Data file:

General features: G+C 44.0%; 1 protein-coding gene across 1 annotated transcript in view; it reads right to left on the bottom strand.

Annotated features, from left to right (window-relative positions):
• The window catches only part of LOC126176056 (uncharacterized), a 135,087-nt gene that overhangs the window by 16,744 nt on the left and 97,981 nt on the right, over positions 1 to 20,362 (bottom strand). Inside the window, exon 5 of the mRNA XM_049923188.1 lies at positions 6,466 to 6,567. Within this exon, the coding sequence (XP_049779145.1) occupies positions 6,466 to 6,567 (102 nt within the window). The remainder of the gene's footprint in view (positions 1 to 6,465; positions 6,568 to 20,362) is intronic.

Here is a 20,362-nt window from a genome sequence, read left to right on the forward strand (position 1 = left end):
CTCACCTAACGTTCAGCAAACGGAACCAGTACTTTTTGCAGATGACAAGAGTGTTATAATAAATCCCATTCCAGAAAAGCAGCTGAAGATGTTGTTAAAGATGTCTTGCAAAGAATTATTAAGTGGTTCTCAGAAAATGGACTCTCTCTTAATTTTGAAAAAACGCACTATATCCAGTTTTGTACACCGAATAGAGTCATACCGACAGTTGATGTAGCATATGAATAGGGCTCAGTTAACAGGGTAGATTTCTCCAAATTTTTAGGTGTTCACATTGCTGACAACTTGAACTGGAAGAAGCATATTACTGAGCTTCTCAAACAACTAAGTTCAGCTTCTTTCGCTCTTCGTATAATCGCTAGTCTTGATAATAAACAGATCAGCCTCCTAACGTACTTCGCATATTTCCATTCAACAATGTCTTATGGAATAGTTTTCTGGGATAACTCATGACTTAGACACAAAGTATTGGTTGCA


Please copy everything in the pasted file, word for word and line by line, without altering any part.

General features: G+C 44.0%; 1 protein-coding gene across 1 annotated transcript in view; it reads right to left on the bottom strand.

Annotated features, from left to right (window-relative positions):
• The window catches only part of LOC126176056 (uncharacterized), a 135,087-nt gene that overhangs the window by 16,744 nt on the left and 97,981 nt on the right, over positions 1 to 20,362 (bottom strand). Inside the window, exon 5 of the mRNA XM_049923188.1 lies at positions 6,466 to 6,567. Within this exon, the coding sequence (XP_049779145.1) occupies positions 6,466 to 6,567 (102 nt within the window). The remainder of the gene's footprint in view (positions 1 to 6,465; positions 6,568 to 20,362) is intronic.

Here is a 20,362-nt window from a genome sequence, read left to right on the forward strand (position 1 = left end):
CTCACCTAACGTTCAGCAAACGGAACCAGTACTTTTTGCAGATGACAAGAGTGTTATAATAAATCCCATTCCAGAAAAGCAGCTGAAGATGTTGTTAAAGATGTCTTGCAAAGAATTATTAAGTGGTTCTCAGAAAATGGACTCTCTCTTAATTTTGAAAAAACGCACTATATCCAGTTTTGTACACCGAATAGAGTCATACCGACAGTTGATGTAGCATATGAATAGGGCTCAGTTAACAGGGTAGATTTCTCCAAATTTTTAGGTGTTCACATTGCTGACAACTTGAACTGGAAGAAGCATATTACTGAGCTTCTCAAACAACTAAGTTCAGCTTCTTTCGCTCTTCGTATAATCGCTAGTCTTGATAATAAACAGATCAGCCTCCTAACGTACTTCGCATATTTCCATTCAACAATGTCTTATGGAATAGTTTTCTGGGATAACTCATGACTTAGACACAAAGTATTGGTTGCA